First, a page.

C-3PO and R2-D2 strolled past the Falcon then, warbling and chirping at each other like an old married couple and briefly distracting Han and Chewbacca from the potential argument they were about to have.

“I’m not ready to die for a hopeless cause,” Han said to Chewbacca once the droids finally moved on. “Look, I left my medicine back in my room. I’m gonna go get it, and when I get back, we’re out of here.”


Of course Leia would be standing between Han and the room where he’d left his pain medicine. Han almost cursed out loud when he saw her, but a part of him was happy she was there.

Even in the middle of all this chaos she was beautiful. It wasn’t that she was unaffected by the madness surrounding her, it was just that she had a certain kind of grace under pressure. While others lost their heads, she stayed calm and focused on the task at hand. She had to be scared - at least a little - but she never showed it.

Han admired that.

“This is where we part ways, princess,” Han said as he approached her.

“I can’t believe I actually thought you had some character,” said Leia. “You really are this selfish aren’t you?”

“Hey!” Han said, putting his good hand up defensively. “You don’t know what it’s like living with a death mark on your head. If I don’t pay back Jabba the Hutt soon . . .”

Leia cut him off quickly. “I don’t know what it’s like living with a death mark on my head? I’m one of the most recognizable faces of a rebellion against a galactic empire, Han. Besides Luke, I’m probably the most wanted person in the galaxy! Don’t talk to me about death marks.”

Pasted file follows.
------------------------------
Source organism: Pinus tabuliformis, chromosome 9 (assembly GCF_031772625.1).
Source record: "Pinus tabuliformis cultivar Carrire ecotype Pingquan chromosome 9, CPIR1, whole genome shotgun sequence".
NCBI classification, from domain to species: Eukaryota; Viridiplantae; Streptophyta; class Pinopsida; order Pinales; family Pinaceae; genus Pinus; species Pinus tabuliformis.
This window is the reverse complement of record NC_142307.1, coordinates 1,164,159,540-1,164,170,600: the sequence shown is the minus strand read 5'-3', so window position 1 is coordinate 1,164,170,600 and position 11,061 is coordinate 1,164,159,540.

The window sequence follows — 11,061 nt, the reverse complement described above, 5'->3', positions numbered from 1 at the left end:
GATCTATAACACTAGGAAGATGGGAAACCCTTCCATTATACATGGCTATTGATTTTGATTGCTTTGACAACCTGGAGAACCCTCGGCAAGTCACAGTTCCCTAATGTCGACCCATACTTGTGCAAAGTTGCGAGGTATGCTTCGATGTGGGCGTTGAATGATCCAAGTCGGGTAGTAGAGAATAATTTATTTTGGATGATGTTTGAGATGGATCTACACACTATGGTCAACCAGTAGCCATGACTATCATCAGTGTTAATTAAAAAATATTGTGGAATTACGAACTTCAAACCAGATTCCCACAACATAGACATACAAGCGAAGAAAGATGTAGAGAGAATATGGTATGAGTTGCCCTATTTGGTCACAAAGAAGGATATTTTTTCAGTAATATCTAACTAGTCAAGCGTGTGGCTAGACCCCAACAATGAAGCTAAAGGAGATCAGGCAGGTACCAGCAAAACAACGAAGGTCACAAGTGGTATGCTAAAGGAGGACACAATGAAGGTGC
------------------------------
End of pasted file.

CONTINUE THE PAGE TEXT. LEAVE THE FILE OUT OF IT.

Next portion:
“Yeah, well, there’s a difference. You chose this life. Me, not so much. I didn‘t ask for this rebellion, and I don‘t need it. I‘ve got my own problems to worry about.”

Leia shook her head. “There are some things in this life worth fighting for, Han. The rebellion is one of those things. I thought you’d figured that out by now.”

Han opened his mouth to say something, but the words died in his throat. What could he possibly say in response to that? It wasn’t like he’d come back to help Luke out over the Death Star because he wanted a reward. No, he’d done that because it was the right thing to do. He’d done it because somewhere deep down inside him he knew this was a stand he had to take. He’d done it because, for whatever reason, this was his destiny.

No matter how much he wanted to deny that.

Han looked into Leia’s eyes, and she looked back into his, both of them lingering just a second longer than was comfortable. Han leaned in ever so slightly, but Leia pulled away quickly, as if nothing had happened between them in that moment.

“We’ve got to get out of here,” Leia said, “whether you’re coming to Hoth or not. The rest of the Imperial fleet will be showing up here any minute now.”

“I didn’t think to pack a coat,” said Han.


“Never mind,” said Han. “Just get to your ship, okay?”

Leia looked at him for a brief second, and then turned away.

She was right, Han thought as he watched her walk away. Some things were worth fighting for.

Han headed in the opposite direction from Leia, but no matter how far away from her he got, he couldn’t really escape her. That much was painfully clear to him now. He could get in the Falcon and keep jumping through hyperspace until he was as far as it was physically possible to be from the Hoth system, but he would never really get away from Leia or this rebellion. Destiny was funny like that. You could run away from it all you wanted, but it would always be there right behind you.

Chewbacca stood at the foot of the Falcon’s loading ramp as Han approached, looking resigned to follow whatever decision Han had made about their ultimate destination. No matter how much the Wookie might disagree with Han, he still deferred to the pilot on these decisions.

“Come on, Chewie, let’s get the Falcon ready. We’re going to the Hoth system.”